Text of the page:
Herman Cain has made mistakes that, if a Democrat had made in similar circumstances, would have been greeted with a unanimous uproar from the right, mocking the candidate as a joke. I’ll give a few examples: Cain’s not knowing what the Palestinian “right of return” was on Fox News Sunday was unacceptable. On Meet the Press, he admitted he was not familiar with the Neo-conservative movement. And did any of you catch the Gingrich/Cain debate a few nights ago on CSPAN? Cain was asked about “defined benefit plans” with regards to Medicare, and passed the question to Newt, as he clearly had no idea what the moderator was asking. Everyone laughed it off, but really? This is who conservatives want to be represented by in a presidential election against Obama? Someone who makes Obama look like Henry Kissinger with regards to knowledge about international affairs?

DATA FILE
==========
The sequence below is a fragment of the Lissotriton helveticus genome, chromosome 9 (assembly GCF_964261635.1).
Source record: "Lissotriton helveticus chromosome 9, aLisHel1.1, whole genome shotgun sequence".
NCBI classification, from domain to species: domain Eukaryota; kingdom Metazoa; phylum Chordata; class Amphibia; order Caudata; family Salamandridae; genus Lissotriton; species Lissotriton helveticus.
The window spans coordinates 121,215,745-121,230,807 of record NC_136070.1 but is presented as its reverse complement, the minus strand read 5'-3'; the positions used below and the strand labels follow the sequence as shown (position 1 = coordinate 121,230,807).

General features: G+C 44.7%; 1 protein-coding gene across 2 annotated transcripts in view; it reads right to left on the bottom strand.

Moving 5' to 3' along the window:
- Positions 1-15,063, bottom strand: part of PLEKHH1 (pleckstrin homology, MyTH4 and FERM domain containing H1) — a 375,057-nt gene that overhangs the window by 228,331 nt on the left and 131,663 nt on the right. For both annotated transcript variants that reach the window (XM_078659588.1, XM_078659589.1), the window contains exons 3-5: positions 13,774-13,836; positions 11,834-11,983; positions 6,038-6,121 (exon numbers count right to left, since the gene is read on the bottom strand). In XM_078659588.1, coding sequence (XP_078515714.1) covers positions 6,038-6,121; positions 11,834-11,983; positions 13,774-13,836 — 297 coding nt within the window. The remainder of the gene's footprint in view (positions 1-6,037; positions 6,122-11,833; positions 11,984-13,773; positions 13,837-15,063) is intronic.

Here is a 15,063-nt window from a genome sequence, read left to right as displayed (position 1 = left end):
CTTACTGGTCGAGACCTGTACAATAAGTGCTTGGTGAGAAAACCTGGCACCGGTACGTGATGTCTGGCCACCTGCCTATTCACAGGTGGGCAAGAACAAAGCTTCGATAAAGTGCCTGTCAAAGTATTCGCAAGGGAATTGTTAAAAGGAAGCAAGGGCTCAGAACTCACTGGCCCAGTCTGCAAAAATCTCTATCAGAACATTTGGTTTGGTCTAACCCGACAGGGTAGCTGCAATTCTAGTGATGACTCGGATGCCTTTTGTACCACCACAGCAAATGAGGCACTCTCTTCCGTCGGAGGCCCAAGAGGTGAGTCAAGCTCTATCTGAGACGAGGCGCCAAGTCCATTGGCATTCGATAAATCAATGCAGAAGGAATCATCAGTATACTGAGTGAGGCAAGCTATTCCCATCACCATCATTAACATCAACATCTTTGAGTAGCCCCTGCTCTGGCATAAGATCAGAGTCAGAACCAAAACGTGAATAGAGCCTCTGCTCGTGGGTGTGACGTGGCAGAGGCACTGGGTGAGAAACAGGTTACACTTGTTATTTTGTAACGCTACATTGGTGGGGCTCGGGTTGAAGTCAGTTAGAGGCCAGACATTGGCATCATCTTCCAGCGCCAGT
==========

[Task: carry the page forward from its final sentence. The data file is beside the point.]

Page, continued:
The left constantly demeans the right as stupid, shallow, and unintelligent, not being able to grasp the nuance of certain complex issues. Herman Cain feeds right into this stereotype. Obama would destroy Herman Cain in a debate, no question.
Unfortunately, I feel like many on the right who zealously support Herman Cain for president, are doing what we always accuse the left of; that is, engaging in soft racism. The left routinely does not hold blacks up to the same standards as whites, as is apparent through affirmative action, and plenty of other examples. Are some on the right doing the same with Herman Cain? Are we not holding him up to the same standards we would a white candidate because he is black? This is the soft bigotry of low expectations.
As far as Rick Perry is concerned, well, after the last debate I don’t think I need to say anything to convince you that he is not the man for the job.
Yes, I know Newt has a less than stellar record in his personal life, but he has admitted to his mistakes and has asked for forgiveness. I think in this election, more than ever, people are going to be most concerned with who has the ability to fix America’s very serious problems, not either of the candidate’s personal lives. That leaves us with Romney versus Newt. Your call.